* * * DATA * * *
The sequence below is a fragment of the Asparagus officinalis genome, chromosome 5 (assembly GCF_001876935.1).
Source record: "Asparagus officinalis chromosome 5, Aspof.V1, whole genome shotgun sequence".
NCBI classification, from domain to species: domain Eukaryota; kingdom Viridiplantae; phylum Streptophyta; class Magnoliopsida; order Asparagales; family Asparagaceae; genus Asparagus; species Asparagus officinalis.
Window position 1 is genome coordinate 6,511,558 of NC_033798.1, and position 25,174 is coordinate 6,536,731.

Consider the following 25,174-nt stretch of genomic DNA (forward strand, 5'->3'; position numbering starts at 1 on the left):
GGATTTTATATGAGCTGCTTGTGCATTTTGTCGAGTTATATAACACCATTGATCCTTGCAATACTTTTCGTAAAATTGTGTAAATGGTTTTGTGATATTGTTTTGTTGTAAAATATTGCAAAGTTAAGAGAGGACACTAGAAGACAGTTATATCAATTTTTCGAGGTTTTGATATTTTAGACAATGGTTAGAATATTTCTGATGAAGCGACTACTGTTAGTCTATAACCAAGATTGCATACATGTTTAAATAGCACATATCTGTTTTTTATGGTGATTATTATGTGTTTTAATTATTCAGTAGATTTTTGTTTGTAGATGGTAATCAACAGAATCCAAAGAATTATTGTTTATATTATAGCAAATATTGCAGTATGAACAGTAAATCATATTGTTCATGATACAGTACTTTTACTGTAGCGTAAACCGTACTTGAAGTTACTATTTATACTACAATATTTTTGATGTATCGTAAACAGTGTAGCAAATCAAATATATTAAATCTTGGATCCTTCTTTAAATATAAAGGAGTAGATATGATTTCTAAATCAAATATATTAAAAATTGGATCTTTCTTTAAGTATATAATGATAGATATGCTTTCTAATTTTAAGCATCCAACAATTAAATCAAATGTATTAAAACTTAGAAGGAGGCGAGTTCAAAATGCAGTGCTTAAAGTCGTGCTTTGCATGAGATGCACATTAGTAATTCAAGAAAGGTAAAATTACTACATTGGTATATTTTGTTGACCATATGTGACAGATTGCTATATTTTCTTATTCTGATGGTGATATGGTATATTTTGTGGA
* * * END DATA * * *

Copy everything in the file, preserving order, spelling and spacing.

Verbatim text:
The sequence below is a fragment of the Asparagus officinalis genome, chromosome 5 (assembly GCF_001876935.1).
Source record: "Asparagus officinalis chromosome 5, Aspof.V1, whole genome shotgun sequence".
NCBI classification, from domain to species: domain Eukaryota; kingdom Viridiplantae; phylum Streptophyta; class Magnoliopsida; order Asparagales; family Asparagaceae; genus Asparagus; species Asparagus officinalis.
Window position 1 is genome coordinate 6,511,558 of NC_033798.1, and position 25,174 is coordinate 6,536,731.

Consider the following 25,174-nt stretch of genomic DNA (forward strand, 5'->3'; position numbering starts at 1 on the left):
GGATTTTATATGAGCTGCTTGTGCATTTTGTCGAGTTATATAACACCATTGATCCTTGCAATACTTTTCGTAAAATTGTGTAAATGGTTTTGTGATATTGTTTTGTTGTAAAATATTGCAAAGTTAAGAGAGGACACTAGAAGACAGTTATATCAATTTTTCGAGGTTTTGATATTTTAGACAATGGTTAGAATATTTCTGATGAAGCGACTACTGTTAGTCTATAACCAAGATTGCATACATGTTTAAATAGCACATATCTGTTTTTTATGGTGATTATTATGTGTTTTAATTATTCAGTAGATTTTTGTTTGTAGATGGTAATCAACAGAATCCAAAGAATTATTGTTTATATTATAGCAAATATTGCAGTATGAACAGTAAATCATATTGTTCATGATACAGTACTTTTACTGTAGCGTAAACCGTACTTGAAGTTACTATTTATACTACAATATTTTTGATGTATCGTAAACAGTGTAGCAAATCAAATATATTAAATCTTGGATCCTTCTTTAAATATAAAGGAGTAGATATGATTTCTAAATCAAATATATTAAAAATTGGATCTTTCTTTAAGTATATAATGATAGATATGCTTTCTAATTTTAAGCATCCAACAATTAAATCAAATGTATTAAAACTTAGAAGGAGGCGAGTTCAAAATGCAGTGCTTAAAGTCGTGCTTTGCATGAGATGCACATTAGTAATTCAAGAAAGGTAAAATTACTACATTGGTATATTTTGTTGACCATATGTGACAGATTGCTATATTTTCTTATTCTGATGGTGATATGGTATATTTTGTGGA